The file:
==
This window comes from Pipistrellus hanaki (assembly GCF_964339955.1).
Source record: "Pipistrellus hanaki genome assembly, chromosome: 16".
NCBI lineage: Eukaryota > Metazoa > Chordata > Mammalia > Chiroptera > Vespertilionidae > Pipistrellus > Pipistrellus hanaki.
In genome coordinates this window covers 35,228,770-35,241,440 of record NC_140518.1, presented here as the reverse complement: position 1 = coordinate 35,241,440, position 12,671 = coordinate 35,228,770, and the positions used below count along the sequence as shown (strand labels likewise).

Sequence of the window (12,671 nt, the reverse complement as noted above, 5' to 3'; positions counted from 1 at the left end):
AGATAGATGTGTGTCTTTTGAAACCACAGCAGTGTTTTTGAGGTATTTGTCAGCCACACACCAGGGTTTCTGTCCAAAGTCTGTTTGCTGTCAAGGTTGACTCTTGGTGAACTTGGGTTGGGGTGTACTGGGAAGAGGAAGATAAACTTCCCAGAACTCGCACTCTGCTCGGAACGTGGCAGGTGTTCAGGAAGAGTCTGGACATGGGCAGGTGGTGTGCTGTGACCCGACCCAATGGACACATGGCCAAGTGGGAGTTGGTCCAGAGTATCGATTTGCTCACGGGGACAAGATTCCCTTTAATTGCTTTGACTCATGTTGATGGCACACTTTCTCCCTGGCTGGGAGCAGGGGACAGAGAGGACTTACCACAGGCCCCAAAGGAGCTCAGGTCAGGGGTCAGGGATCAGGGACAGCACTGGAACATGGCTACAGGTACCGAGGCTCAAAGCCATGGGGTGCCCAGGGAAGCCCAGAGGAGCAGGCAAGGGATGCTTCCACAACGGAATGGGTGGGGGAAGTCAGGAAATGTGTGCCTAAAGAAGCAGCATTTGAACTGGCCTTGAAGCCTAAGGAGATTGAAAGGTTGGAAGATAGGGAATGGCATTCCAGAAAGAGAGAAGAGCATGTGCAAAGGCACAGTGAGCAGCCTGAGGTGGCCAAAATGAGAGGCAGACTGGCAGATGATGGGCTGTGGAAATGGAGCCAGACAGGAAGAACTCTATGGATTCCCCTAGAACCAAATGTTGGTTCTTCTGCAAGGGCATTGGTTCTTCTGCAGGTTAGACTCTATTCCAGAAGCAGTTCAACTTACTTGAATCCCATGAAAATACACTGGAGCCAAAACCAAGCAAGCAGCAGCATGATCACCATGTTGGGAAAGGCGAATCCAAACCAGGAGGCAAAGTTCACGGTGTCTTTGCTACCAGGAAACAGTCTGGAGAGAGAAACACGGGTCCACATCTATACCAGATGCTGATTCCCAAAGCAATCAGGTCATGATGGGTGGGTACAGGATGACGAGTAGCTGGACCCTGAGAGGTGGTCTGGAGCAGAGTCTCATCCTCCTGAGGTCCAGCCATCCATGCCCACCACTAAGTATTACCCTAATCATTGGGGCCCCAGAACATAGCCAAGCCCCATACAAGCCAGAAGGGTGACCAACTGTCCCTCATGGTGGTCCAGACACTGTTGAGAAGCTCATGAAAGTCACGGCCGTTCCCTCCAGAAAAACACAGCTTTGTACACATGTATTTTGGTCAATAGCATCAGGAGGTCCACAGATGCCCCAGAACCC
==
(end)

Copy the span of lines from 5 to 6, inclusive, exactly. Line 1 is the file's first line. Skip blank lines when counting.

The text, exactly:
Sequence of the window (12,671 nt, the reverse complement as noted above, 5' to 3'; positions counted from 1 at the left end):
AGATAGATGTGTGTCTTTTGAAACCACAGCAGTGTTTTTGAGGTATTTGTCAGCCACACACCAGGGTTTCTGTCCAAAGTCTGTTTGCTGTCAAGGTTGACTCTTGGTGAACTTGGGTTGGGGTGTACTGGGAAGAGGAAGATAAACTTCCCAGAACTCGCACTCTGCTCGGAACGTGGCAGGTGTTCAGGAAGAGTCTGGACATGGGCAGGTGGTGTGCTGTGACCCGACCCAATGGACACATGGCCAAGTGGGAGTTGGTCCAGAGTATCGATTTGCTCACGGGGACAAGATTCCCTTTAATTGCTTTGACTCATGTTGATGGCACACTTTCTCCCTGGCTGGGAGCAGGGGACAGAGAGGACTTACCACAGGCCCCAAAGGAGCTCAGGTCAGGGGTCAGGGATCAGGGACAGCACTGGAACATGGCTACAGGTACCGAGGCTCAAAGCCATGGGGTGCCCAGGGAAGCCCAGAGGAGCAGGCAAGGGATGCTTCCACAACGGAATGGGTGGGGGAAGTCAGGAAATGTGTGCCTAAAGAAGCAGCATTTGAACTGGCCTTGAAGCCTAAGGAGATTGAAAGGTTGGAAGATAGGGAATGGCATTCCAGAAAGAGAGAAGAGCATGTGCAAAGGCACAGTGAGCAGCCTGAGGTGGCCAAAATGAGAGGCAGACTGGCAGATGATGGGCTGTGGAAATGGAGCCAGACAGGAAGAACTCTATGGATTCCCCTAGAACCAAATGTTGGTTCTTCTGCAAGGGCATTGGTTCTTCTGCAGGTTAGACTCTATTCCAGAAGCAGTTCAACTTACTTGAATCCCATGAAAATACACTGGAGCCAAAACCAAGCAAGCAGCAGCATGATCACCATGTTGGGAAAGGCGAATCCAAACCAGGAGGCAAAGTTCACGGTGTCTTTGCTACCAGGAAACAGTCTGGAGAGAGAAACACGGGTCCACATCTATACCAGATGCTGATTCCCAAAGCAATCAGGTCATGATGGGTGGGTACAGGATGACGAGTAGCTGGACCCTGAGAGGTGGTCTGGAGCAGAGTCTCATCCTCCTGAGGTCCAGCCATCCATGCCCACCACTAAGTATTACCCTAATCATTGGGGCCCCAGAACATAGCCAAGCCCCATACAAGCCAGAAGGGTGACCAACTGTCCCTCATGGTGGTCCAGACACTGTTGAGAAGCTCATGAAAGTCACGGCCGTTCCCTCCAGAAAAACACAGCTTTGTACACATGTATTTTGGTCAATAGCATCAGGAGGTCCACAGATGCCCCAGAACCC